More McLaren Senna Info Spills Forth: Heres What You Need To Know

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It Has a Next-Level Suspension

Like the P1 before, the Senna relies on a hydro-pneumatic damper package that links the dampers both transversely and longitudinally. This system gave the P1 a docile demeanor on the street while maintaining razor-sharp precision on a track. When put in Race mode, the Senna drops its already low nose a further 1.2 inches and its rear by 0.9 inch. This rake improves the diffuser’s performance and offers little ground clearance. The front is so low that McLaren fitted a sacrificial section to the splitter that is easily swapped out using exposed fasteners.

The Rear Wing Is Top-Mounted

The so-called swan-neck mounts are ripped right from the world of racing. By keeping the bottom edge of the airfoil free of mounting pylons, the wing’s business edge can maximize its ability to push the Senna onto tarmac. Under braking, the wing snaps upright to act as an air brake. The rear wing weighs just 11 pounds.

It Uses Aero Tech Outlawed by Formula 1

Formula 1 banned double diffusers for the 2011 race season, but that doesn’t mean McLaren can’t put them on road cars. Diffusers can generate as much or more downforce as wings. As are most such pieces on high-end supercars, the diffuser is made of lightweight, strong, and stiff carbon-fiber-reinforced plastic. Of course, so is most of the rest of the car. From the central tub, to the one-pound front fenders, to the seven-pound seats, it’s all carbon fiber. McLaren has put all its chips on the black weave, so much that it just christened a new carbon-fiber factory in Sheffield, England. While the Senna’s tubs will come from Austrian supplier Carbo Tech, the three-seat BP23 tubs will serve as Sheffield’s pilot build. After the 106 planned BP23 tubs are off the assembly line, we suspect the tubs for McLaren’s next-gen Sport Series (the part of the lineup that currently includes the 570S and 570GT) models will be the next batch to bake in Sheffield’s autoclaves.

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Auxiliary Windows

The glass panels in the lower doors and the roof are purely there to make the cabin feel airier. Seeing the road rush by out of the corner of your eye increases the sensation of speed, as when riding a motorcycle, too. But don’t believe anyone who says the knee-height windows are to improve corner visibility, as anyone using them to spot apexes will promptly become an internet sensation. The lower door side, roof, and rear portions use Gorilla Glass, as do most smartphones, but if one wants you can order the car with carbon-fiber inserts instead. If we were lucky enough to spec a Senna of our own, the only glass we would opt for is in the rear, just so we can catch a glimpse of the engine every now and again.

Updates for the


McLaren’s twin-turbo 4.0-liter V-8, named M840TR here, gets a rework for duty in the Senna, where it makes 789 horsepower. To get to that output level, engineers swapped in new camshafts, redesigned the intake and plenum (now with a roof intake), and fitted two high-flow fuel pumps. The intake plenum also is made of carbon fiber and, at six pounds, weighs about half as much as the cast unit in the 720S. Compared to the 710-hp engine in the 720S, the Senna’s V-8 churns up its greater power at 7250 rpm, 250 rpm lower, and produces 22 additional pound-feet of torque (590 lb-ft at 5500 rpm) with a pair of low-inertia twin-scroll turbos. As much as 516 lb-ft is on tap at 3000 rpm. The engine will be tasked with moving what we expect is a 2850-pound car when loaded with fluids. We may never have the opportunity to confirm McLaren’s performance claims from this extra-limited hypercar—zero-to-60 mph in 2.7 seconds and a quarter-mile pass of 9.9 seconds—but we have typically bested McLaren’s estimates by a tenth or two when we’ve tested their models in the past.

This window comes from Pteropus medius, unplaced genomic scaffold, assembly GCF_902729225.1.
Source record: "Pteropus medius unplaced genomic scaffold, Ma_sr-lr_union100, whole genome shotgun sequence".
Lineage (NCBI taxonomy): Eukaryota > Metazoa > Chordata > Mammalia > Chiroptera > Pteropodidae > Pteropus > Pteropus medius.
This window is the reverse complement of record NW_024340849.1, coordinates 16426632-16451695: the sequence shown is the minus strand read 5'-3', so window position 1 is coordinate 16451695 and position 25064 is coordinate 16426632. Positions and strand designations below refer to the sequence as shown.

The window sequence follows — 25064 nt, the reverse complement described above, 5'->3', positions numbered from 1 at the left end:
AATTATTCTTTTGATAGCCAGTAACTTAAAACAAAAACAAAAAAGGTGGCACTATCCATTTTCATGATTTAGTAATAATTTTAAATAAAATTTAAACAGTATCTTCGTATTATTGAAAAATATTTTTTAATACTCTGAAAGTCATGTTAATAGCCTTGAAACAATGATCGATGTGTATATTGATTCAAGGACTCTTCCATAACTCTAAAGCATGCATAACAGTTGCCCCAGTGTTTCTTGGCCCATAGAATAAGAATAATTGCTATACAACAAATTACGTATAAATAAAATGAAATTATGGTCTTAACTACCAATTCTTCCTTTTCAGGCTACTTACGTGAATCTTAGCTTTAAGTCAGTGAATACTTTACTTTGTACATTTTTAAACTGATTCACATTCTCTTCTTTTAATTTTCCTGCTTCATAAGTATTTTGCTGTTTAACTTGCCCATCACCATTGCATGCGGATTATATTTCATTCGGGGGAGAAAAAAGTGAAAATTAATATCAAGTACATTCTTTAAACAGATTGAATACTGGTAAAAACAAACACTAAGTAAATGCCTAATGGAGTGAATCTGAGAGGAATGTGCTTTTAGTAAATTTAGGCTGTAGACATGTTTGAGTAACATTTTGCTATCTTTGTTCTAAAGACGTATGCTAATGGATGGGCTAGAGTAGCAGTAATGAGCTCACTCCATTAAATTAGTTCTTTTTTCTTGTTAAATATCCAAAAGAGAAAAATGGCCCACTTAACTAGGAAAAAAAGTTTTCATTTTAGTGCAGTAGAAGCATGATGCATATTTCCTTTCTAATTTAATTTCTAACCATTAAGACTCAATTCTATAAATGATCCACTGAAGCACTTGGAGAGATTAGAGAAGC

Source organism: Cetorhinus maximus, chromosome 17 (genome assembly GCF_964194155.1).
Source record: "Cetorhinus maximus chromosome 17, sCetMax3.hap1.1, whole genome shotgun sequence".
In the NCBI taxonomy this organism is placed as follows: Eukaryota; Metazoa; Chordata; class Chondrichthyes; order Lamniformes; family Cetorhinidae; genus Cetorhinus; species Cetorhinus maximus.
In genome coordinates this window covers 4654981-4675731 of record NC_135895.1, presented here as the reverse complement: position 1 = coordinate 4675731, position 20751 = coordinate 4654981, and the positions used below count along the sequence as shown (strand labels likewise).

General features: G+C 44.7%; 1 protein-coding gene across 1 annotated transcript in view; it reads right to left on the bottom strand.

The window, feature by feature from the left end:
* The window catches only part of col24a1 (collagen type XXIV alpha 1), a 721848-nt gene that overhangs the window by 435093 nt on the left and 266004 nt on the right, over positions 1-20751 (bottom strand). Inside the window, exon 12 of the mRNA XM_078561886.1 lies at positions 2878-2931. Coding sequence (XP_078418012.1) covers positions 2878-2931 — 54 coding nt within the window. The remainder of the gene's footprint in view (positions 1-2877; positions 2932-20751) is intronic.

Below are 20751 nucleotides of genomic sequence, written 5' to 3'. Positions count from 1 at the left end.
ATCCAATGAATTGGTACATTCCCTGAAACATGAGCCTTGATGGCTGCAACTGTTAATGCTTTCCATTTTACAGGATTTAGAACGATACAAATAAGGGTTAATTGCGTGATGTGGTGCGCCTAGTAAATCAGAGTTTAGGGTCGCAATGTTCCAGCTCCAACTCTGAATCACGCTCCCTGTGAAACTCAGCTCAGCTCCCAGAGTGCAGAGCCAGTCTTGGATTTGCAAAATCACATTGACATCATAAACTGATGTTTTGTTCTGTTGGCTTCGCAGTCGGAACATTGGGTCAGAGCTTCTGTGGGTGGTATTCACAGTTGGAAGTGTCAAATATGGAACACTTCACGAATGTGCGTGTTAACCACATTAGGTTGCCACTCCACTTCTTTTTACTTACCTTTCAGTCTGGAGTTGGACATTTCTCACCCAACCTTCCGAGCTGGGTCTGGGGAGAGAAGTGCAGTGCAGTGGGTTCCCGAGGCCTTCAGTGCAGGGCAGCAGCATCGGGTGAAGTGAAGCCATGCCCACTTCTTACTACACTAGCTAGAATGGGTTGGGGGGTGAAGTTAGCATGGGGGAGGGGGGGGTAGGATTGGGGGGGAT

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There Is a Wee Bit of Steel in There

McLaren sweated the details in order to reduce mass as much as possible. Of the eight control arms on the car, only two—the front lower units—are steel. The rest are forged aluminum. Woking also swapped out 6mm fasteners for smaller, 5mm fasteners in some cases, while redesigning the bolt heads in others, for a 33-percent mass savings. The exhaust is made of exotic Inconel and slightly less-exotic titanium. Also, it is worth noting that the audio system weighs just 16 pounds.

To the 24 It Will Go

McLaren isn’t a company to build a low-volume car without purpose. The F1 was a game-changer meant to show the firm’s might. The P1 was a proof-of-concept that hybrids have a place in the future of sports cars. And while it will not officially confirm it, all signs point to McLaren returning to the 24 Hours of Le Mans with the Senna. Given the speed of today’s prototype racers, there is little chance that a Senna GT3 car could repeat history and take an overall title, as the F1 did in 1995, but McLaren has its sights set on following in the reborn Ford GT’s tire tracks with a victory in the GTE Pro class. There, it will face off against the Ford, a couple of Chevrolet Corvettes (potentially of the mid-engined variety), Ferraris, and Aston Martins.

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